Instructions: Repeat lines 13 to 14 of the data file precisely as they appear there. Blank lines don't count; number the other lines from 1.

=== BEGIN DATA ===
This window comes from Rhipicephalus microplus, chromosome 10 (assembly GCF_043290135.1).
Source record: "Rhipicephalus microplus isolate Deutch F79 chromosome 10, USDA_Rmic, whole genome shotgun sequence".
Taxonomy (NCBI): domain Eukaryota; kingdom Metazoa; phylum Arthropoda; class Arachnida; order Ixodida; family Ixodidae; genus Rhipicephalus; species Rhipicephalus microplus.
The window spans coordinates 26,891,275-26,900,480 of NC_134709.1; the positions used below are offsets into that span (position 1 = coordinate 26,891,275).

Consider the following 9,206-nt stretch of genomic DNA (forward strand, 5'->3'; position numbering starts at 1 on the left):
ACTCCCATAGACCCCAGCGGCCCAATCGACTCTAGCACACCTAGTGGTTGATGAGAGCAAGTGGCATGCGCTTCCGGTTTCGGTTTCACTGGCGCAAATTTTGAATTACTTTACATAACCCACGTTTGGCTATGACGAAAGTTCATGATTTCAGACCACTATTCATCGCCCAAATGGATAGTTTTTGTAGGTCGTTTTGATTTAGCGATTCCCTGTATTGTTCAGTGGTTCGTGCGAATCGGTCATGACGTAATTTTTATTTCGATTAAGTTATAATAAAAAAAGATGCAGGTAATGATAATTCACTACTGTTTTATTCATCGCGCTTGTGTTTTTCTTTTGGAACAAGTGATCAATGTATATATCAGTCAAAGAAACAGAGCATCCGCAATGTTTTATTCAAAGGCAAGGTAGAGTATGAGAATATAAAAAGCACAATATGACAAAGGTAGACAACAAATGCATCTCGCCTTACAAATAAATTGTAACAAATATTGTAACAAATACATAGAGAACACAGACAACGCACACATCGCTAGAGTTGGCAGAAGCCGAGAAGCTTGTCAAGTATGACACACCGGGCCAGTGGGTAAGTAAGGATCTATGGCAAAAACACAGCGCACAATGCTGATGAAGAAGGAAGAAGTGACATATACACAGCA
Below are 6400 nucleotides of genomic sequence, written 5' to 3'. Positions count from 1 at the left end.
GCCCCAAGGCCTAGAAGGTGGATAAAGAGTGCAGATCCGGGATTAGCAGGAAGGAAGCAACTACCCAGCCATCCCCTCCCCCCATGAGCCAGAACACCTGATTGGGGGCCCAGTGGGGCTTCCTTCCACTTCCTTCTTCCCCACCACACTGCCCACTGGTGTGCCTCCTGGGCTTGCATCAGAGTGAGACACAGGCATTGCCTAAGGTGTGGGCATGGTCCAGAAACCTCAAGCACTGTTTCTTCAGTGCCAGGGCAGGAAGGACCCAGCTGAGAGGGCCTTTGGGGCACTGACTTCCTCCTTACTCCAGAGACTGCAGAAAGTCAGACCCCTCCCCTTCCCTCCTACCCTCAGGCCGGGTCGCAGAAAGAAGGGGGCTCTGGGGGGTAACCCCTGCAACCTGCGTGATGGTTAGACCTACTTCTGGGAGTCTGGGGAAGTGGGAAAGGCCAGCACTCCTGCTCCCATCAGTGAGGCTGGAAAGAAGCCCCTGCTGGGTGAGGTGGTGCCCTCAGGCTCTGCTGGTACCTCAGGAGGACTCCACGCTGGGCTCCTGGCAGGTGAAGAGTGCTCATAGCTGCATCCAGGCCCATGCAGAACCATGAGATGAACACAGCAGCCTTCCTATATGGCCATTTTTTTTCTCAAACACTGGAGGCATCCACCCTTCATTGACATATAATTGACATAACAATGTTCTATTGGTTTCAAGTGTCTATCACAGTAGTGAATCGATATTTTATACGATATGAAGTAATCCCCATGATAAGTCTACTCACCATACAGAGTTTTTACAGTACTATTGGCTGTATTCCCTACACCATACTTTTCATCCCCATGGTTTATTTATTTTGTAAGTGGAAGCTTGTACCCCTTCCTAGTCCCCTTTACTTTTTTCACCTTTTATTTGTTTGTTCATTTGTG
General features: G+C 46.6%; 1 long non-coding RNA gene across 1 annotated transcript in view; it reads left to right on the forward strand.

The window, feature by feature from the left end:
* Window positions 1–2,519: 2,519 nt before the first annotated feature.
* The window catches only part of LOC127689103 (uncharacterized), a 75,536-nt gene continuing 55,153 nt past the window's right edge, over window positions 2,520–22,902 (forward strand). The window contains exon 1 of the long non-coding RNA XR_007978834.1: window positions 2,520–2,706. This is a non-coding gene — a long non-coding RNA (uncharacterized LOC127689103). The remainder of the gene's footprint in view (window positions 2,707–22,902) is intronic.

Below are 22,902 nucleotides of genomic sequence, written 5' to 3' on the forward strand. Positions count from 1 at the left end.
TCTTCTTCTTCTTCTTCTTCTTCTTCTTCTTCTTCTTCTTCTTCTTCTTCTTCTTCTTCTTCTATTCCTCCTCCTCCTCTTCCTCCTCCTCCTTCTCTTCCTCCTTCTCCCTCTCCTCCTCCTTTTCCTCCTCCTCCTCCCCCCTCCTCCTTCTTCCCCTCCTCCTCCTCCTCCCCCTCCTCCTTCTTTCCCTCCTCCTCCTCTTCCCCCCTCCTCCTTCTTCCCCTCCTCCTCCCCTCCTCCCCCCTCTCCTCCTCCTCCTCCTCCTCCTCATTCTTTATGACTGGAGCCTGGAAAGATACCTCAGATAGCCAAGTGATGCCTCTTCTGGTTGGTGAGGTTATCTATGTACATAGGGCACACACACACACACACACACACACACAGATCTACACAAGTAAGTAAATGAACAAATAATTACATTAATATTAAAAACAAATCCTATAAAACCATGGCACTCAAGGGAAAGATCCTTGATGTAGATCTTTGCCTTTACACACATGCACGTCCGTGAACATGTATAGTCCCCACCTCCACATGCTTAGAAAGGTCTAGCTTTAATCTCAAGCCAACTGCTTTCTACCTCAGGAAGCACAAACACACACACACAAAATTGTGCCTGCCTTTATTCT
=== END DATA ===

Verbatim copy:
Below are 22,902 nucleotides of genomic sequence, written 5' to 3' on the forward strand. Positions count from 1 at the left end.
TCTTCTTCTTCTTCTTCTTCTTCTTCTTCTTCTTCTTCTTCTTCTTCTTCTTCTTCTTCTTCTATTCCTCCTCCTCCTCTTCCTCCTCCTCCTTCTCTTCCTCCTTCTCCCTCTCCTCCTCCTTTTCCTCCTCCTCCTCCCCCCTCCTCCTTCTTCCCCTCCTCCTCCTCCTCCCCCTCCTCCTTCTTTCCCTCCTCCTCCTCTTCCCCCCTCCTCCTTCTTCCCCTCCTCCTCCCCTCCTCCCCCCTCTCCTCCTCCTCCTCCTCCTCCTCATTCTTTATGACTGGAGCCTGGAAAGATACCTCAGATAGCCAAGTGATGCCTCTTCTGGTTGGTGAGGTTATCTATGTACATAGGGCACACACACACACACACACACACACACAGATCTACACAAGTAAGTAAATGAACAAATAATTACATTAATATTAAAAACAAATCCTATAAAACCATGGCACTCAAGGGAAAGATCCTTGATGTAGATCTTTGCCTTTACACACATGCACGTCCGTGAACATGTATAGTCCCCACCTCCACATGCTTAGAAAGGTCTAGCTTTAATCTCAAGCCAACTGCTTTCTACCTCAGGAAGCACAAACACACACACACAAAATTGTGCCTGCCTTTATTCT